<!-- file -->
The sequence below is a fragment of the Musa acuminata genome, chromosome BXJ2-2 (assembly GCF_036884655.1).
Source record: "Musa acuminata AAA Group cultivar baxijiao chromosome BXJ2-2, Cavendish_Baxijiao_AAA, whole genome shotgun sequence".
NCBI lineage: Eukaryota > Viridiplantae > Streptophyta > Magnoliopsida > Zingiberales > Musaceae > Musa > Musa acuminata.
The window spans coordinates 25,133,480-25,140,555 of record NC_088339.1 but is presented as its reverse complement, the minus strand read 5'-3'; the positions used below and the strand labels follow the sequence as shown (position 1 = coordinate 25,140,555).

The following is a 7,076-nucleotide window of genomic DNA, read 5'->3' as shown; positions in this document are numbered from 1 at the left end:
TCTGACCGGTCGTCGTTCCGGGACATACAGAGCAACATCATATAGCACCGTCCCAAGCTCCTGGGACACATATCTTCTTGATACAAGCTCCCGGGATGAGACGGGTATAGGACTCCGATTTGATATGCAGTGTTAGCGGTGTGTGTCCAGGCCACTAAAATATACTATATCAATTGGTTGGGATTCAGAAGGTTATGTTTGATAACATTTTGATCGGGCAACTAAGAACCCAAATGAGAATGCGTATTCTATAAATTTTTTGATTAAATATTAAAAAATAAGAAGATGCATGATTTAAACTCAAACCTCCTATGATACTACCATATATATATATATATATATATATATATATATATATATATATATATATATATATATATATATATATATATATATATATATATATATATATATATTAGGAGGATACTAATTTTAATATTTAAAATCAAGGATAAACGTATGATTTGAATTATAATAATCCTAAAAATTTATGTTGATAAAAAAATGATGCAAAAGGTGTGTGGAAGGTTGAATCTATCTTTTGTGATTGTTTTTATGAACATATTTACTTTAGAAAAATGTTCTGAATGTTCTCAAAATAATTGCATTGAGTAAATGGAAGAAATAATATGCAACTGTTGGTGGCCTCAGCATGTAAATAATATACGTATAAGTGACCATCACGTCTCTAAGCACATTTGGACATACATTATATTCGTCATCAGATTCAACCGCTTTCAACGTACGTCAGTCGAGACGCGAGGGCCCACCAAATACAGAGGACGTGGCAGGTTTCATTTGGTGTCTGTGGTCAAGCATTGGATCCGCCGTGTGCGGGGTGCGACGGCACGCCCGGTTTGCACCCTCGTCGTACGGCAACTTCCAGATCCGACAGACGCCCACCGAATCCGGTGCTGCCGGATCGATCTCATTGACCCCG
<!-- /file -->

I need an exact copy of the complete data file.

The sequence below is a fragment of the Musa acuminata genome, chromosome BXJ2-2 (assembly GCF_036884655.1).
Source record: "Musa acuminata AAA Group cultivar baxijiao chromosome BXJ2-2, Cavendish_Baxijiao_AAA, whole genome shotgun sequence".
NCBI lineage: Eukaryota > Viridiplantae > Streptophyta > Magnoliopsida > Zingiberales > Musaceae > Musa > Musa acuminata.
The window spans coordinates 25,133,480-25,140,555 of record NC_088339.1 but is presented as its reverse complement, the minus strand read 5'-3'; the positions used below and the strand labels follow the sequence as shown (position 1 = coordinate 25,140,555).

The following is a 7,076-nucleotide window of genomic DNA, read 5'->3' as shown; positions in this document are numbered from 1 at the left end:
TCTGACCGGTCGTCGTTCCGGGACATACAGAGCAACATCATATAGCACCGTCCCAAGCTCCTGGGACACATATCTTCTTGATACAAGCTCCCGGGATGAGACGGGTATAGGACTCCGATTTGATATGCAGTGTTAGCGGTGTGTGTCCAGGCCACTAAAATATACTATATCAATTGGTTGGGATTCAGAAGGTTATGTTTGATAACATTTTGATCGGGCAACTAAGAACCCAAATGAGAATGCGTATTCTATAAATTTTTTGATTAAATATTAAAAAATAAGAAGATGCATGATTTAAACTCAAACCTCCTATGATACTACCATATATATATATATATATATATATATATATATATATATATATATATATATATATATATATATATATATATATATATATATATATATATATATATTAGGAGGATACTAATTTTAATATTTAAAATCAAGGATAAACGTATGATTTGAATTATAATAATCCTAAAAATTTATGTTGATAAAAAAATGATGCAAAAGGTGTGTGGAAGGTTGAATCTATCTTTTGTGATTGTTTTTATGAACATATTTACTTTAGAAAAATGTTCTGAATGTTCTCAAAATAATTGCATTGAGTAAATGGAAGAAATAATATGCAACTGTTGGTGGCCTCAGCATGTAAATAATATACGTATAAGTGACCATCACGTCTCTAAGCACATTTGGACATACATTATATTCGTCATCAGATTCAACCGCTTTCAACGTACGTCAGTCGAGACGCGAGGGCCCACCAAATACAGAGGACGTGGCAGGTTTCATTTGGTGTCTGTGGTCAAGCATTGGATCCGCCGTGTGCGGGGTGCGACGGCACGCCCGGTTTGCACCCTCGTCGTACGGCAACTTCCAGATCCGACAGACGCCCACCGAATCCGGTGCTGCCGGATCGATCTCATTGACCCCG